A group of salmon enthusiasts are trying to make one of B.C.'s best-kept secrets less secret.
And they hope park improvement plans underway will help in that effort.
Haig-Brown provincial park along Adams River boasts North America's largest sockeye salmon run every four years.
More than 150,000 people flocked to the park to revel in the natural wonder in 2010 and many more are anticipated in 2014 during the cycle's next boom.
But the park lacks a few of the creature comforts needed to accommodate that many visitors.
Thanks to a collaborative initiative by the province, the Adams River Salmon Society,
Raymond Visser of Kamloops and Downs Project Management, the park could soon provide an interpretive centre and gathering area and enough parking for the hordes.
Another improvement will include flush toilets, because with pit toilets, "155,000 kind of fill things up pretty quickly," said David Baxter of the Adams River Salmon Society.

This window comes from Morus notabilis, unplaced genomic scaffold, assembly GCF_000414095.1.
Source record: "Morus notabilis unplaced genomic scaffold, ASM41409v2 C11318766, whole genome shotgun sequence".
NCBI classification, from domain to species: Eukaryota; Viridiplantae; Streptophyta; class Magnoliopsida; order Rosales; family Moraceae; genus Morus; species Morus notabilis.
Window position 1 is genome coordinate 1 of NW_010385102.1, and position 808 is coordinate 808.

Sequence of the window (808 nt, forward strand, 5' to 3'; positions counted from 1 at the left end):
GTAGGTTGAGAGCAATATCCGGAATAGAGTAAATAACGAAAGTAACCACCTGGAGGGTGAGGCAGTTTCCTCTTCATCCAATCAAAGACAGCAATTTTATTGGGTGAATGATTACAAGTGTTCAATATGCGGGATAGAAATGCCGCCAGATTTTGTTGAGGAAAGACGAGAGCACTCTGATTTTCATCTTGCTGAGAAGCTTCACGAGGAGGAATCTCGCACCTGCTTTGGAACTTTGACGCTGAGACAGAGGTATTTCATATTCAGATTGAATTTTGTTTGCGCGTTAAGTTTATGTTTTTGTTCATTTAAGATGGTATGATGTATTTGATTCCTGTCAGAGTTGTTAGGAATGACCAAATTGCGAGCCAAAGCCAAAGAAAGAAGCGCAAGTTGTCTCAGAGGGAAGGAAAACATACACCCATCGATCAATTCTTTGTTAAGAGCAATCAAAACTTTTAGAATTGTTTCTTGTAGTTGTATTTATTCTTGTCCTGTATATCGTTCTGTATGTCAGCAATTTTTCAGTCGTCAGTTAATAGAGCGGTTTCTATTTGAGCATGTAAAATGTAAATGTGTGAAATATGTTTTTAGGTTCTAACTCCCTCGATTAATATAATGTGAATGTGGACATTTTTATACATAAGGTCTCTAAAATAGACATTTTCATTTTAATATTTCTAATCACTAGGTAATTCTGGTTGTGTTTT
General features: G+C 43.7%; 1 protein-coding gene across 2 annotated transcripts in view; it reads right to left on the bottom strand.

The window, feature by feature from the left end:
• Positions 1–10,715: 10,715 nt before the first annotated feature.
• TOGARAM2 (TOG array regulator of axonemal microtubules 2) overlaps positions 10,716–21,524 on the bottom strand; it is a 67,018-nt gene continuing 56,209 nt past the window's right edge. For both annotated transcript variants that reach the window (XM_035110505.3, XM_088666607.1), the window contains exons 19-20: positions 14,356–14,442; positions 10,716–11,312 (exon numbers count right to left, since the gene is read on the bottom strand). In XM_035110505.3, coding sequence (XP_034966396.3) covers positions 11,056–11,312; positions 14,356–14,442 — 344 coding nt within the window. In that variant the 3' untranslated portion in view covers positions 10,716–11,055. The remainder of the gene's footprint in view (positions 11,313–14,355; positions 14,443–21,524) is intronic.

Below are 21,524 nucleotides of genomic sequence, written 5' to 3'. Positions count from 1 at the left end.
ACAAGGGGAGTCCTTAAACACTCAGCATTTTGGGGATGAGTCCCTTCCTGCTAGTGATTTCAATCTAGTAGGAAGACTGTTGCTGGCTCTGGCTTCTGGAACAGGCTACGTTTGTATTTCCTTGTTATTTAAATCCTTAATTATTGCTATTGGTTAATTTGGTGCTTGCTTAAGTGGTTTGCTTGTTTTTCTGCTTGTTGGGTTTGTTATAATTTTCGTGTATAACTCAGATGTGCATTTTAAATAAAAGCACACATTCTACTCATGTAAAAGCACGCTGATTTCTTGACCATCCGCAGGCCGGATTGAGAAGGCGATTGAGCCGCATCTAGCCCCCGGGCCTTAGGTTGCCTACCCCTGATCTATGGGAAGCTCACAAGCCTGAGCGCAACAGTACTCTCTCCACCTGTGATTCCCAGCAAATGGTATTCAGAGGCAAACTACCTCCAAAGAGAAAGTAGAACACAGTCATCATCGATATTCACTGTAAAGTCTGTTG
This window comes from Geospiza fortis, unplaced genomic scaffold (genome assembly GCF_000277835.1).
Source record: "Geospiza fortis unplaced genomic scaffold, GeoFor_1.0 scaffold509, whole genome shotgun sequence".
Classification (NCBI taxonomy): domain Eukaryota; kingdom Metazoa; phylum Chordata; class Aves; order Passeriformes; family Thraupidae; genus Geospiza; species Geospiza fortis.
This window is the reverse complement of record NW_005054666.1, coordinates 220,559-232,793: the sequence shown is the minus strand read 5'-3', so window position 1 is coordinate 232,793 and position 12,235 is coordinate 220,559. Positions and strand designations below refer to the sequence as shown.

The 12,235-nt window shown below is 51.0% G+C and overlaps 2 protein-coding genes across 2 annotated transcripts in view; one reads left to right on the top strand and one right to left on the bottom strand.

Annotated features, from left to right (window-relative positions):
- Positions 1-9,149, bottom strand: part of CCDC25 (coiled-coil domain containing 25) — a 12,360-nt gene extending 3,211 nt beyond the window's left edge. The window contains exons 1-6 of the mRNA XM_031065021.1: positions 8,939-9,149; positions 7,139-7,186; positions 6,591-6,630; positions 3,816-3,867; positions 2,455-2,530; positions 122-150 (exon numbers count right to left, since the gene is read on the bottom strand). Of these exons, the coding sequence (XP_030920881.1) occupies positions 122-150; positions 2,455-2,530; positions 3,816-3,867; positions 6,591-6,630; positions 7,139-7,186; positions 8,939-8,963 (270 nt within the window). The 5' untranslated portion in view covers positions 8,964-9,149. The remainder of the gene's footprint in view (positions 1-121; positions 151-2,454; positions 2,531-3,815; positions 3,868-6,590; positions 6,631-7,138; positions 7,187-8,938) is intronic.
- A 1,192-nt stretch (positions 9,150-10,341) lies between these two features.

On Saturday, society members gathered with planners, the area's Columbia Shuswap Regional District representative and a planner to review the plans at the Little Shuswap Indian Band office.
Monty Downs of Downs Project Management said Haig-Brown park must now be considered one of the five major parks in B.C.
But park users won't be invited to stay overnight anytime soon with new camping accommodations, said Baxter.
"The idea is to keep it as pristine as possible, so in and out."
It's unclear what kind of funding will be provided from the provincial and federal governments so the society plans to raise funds and approach Ducks Unlimited, said Baxter.
Darlene McBain, president of the Adams River Salmon Society, said the plans must now move ahead to involve more of the community.
"This is a world class park, we invite participants to join us and contribute to what will be a major event and venue in British Columbia's Interior."
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